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James Redpath, The Public Life of Captain John Brown, Chapter 2: the work begun. (search)
t any time, were residents of Kansas Missouri, confessed Governor Shannon, sent not only her young men, but her gray-haired citizens were thid to attack the free men of the North in Lawrence assembled. Governor Shannon, alarmed at the tempest he had raised but could not control. hold on to them! He did not do that. That is his fault. Governor Shannon soon arrived in Lawrence, and was duly made drunk by the sagactate men but a tacit acknowledgment of Southern usurpation? Governor Shannon, on recovering from his drunkenness, made a speech to the peopce, he demanded to know what the terms were. If he understood Governor Shannon's speech, something had been conceded, and he conveyed the idecule, I omit a few words only. In December, 1855, during the Shannon war, Brown first made his appearance among the Free State men at L parties, under the lead of Governor Robinson on one side, and Governor Shannon on the other, met to make a treaty of peace. After Governor R
James Redpath, The Public Life of Captain John Brown, chapter 1.13 (search)
rolinas, and Alabama, with the avowed intention of exterminating or banishing the Free State men. Organizing into guerilla companies, they soon scattered desolation throughout the Territory; but first were enrolled as Territorial militia, by Governor Shannon, and armed with United States muskets, the more effectually to enable them to carry out their purpose. An excuse was needed to march against Lawrence, in order to destroy it; for while it stood, they could hardly hope to succeed in their nee, and offered to defend the town; but the Committee of Safety, now so odious that it was ironically styled the Safety Valve, while valiantly declaring that they would fight first, rather than submit to ignominious terms, and receiving from Governor Shannon the very courteous, and patriotic answer, Then war it is, by God! took no efficient measures for defence, and determined to offer no resistance. John Brown, Junior, marched back to Ossawattomie; but ere he reached it and disbanded, his fat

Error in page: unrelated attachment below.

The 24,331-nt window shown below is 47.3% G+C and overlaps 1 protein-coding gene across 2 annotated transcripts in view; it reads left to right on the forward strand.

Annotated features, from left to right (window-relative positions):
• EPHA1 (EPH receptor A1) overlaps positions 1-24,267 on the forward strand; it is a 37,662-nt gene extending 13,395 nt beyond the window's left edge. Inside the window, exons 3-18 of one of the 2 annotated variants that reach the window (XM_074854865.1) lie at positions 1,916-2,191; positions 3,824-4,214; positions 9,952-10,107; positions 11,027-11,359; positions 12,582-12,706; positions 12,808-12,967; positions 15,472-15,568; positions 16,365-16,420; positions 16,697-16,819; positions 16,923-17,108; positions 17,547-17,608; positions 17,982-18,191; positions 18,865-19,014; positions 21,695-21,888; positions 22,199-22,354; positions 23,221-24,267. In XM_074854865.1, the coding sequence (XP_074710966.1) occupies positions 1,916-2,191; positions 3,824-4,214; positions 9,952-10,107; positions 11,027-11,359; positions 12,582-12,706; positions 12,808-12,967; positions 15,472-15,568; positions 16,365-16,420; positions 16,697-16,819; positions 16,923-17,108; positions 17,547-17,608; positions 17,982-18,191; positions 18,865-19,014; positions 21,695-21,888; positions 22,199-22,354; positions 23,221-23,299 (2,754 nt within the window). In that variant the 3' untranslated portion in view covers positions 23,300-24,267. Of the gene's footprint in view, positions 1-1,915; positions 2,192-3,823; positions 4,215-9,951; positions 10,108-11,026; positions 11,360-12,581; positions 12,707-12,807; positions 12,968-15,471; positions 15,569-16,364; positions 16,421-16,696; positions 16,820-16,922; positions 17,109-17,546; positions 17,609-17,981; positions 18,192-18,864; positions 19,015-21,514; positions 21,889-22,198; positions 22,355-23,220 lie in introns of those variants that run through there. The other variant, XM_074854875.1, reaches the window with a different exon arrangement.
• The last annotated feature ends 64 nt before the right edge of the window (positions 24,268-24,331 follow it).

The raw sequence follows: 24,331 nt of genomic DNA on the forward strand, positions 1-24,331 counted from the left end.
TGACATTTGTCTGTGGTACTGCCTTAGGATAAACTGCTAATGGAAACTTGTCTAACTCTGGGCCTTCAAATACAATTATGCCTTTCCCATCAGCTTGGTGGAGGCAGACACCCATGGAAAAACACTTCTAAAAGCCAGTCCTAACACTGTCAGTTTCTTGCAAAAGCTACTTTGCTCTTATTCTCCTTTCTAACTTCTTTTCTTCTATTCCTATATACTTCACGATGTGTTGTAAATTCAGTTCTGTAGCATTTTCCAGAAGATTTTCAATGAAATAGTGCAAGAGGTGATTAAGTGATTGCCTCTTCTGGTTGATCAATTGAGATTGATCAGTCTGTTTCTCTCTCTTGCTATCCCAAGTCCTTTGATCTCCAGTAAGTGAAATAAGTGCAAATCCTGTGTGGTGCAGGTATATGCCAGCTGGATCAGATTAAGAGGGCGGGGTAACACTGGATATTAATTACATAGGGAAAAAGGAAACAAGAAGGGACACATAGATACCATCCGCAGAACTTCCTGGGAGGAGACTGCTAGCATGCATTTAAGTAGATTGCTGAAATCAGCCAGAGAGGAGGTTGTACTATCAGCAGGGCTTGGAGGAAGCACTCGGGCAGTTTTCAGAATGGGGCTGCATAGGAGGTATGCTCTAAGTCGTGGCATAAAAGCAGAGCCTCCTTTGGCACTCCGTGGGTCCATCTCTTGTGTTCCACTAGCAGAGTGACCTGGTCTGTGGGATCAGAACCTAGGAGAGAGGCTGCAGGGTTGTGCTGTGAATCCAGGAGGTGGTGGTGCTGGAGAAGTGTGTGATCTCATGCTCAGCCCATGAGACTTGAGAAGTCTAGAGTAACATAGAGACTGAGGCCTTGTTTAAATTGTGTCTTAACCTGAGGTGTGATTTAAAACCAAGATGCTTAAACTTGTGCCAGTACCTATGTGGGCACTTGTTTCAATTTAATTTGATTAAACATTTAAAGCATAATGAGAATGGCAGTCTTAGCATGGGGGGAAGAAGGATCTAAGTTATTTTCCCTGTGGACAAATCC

James Redpath, The Public Life of Captain John Brown, Chapter 8: the conquest of Kansas complete. (search)
g exactly a fit story to tell, Pate entered into a disquisition on the general subject of his imprisonment, and told S- that he he was acting under orders of Governor Shannon; and that his being taken prisoner was an outrage. That is false, sir! said Colonel S-, sternly; I had a conversation with Governor Shannon about your pGovernor Shannon about your particular case, and he declared that you had no authority for going about the country with an armed force. There was no replying to this; and the enraged and silenced Pate bit his lip. Colonel S-went on and denounced him for his conduct in language more pointed and succinct than complimentary. He wound up his remarks, however,ion of Freedom in Kansas. The Missouri River was closed against Northern emigration; the roads were literally strewed with dead bodies; Declaration of Governor Shannon. the entire Free State population of Leavenworth had been driven from their homes; almost every part of Kansas was in the power of the invaders; the army, an